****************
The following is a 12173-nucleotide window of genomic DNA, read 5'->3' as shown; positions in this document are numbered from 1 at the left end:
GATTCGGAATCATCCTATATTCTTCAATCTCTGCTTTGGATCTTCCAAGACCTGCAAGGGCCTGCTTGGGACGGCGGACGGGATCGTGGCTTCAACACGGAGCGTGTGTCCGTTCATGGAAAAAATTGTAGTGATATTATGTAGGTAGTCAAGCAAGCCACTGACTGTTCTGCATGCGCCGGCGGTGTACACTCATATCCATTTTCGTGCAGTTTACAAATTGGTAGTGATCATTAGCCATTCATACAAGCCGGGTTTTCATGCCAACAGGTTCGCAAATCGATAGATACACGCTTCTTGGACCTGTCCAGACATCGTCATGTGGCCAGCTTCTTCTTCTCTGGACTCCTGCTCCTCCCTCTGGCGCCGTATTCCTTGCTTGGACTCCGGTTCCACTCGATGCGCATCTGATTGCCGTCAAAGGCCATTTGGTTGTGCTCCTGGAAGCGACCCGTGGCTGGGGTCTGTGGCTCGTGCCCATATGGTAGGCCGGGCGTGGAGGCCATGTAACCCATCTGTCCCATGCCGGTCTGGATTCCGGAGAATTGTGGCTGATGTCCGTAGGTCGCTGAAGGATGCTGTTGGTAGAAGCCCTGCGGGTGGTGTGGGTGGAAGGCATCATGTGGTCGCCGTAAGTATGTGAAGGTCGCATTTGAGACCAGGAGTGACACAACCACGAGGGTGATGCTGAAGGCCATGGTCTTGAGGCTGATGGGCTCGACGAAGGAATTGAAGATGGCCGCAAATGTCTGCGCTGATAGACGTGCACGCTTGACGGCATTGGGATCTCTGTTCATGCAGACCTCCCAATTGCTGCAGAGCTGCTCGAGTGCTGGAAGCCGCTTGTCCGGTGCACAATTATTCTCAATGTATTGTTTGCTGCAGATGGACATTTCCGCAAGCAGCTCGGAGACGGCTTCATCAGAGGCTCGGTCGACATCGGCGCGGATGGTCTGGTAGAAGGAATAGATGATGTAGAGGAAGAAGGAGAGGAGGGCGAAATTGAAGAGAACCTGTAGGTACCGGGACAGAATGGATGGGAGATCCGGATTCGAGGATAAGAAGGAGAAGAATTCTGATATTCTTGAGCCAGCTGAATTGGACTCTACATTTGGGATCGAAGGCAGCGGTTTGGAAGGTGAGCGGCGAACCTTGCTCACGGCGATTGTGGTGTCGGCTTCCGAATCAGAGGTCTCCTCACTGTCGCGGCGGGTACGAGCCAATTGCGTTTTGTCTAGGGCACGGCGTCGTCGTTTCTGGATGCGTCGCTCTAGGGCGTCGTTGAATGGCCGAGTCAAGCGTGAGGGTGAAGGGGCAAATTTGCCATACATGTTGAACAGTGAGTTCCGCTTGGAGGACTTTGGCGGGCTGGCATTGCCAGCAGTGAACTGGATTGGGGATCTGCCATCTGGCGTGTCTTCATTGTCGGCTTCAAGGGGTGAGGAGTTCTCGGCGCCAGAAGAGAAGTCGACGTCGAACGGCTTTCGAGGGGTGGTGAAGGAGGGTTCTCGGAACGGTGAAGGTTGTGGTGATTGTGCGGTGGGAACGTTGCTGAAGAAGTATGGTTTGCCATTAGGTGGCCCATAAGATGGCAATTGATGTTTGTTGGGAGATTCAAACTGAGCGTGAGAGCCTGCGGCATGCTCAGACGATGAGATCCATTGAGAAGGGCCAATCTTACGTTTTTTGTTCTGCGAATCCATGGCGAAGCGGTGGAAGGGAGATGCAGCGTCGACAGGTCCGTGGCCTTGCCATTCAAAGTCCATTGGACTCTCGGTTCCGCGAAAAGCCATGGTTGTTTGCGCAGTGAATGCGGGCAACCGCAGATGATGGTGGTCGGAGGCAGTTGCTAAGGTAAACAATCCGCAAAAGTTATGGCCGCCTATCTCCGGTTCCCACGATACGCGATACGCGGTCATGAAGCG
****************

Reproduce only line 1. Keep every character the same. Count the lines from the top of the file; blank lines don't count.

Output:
The following is a 12173-nucleotide window of genomic DNA, read 5'->3' as shown; positions in this document are numbered from 1 at the left end: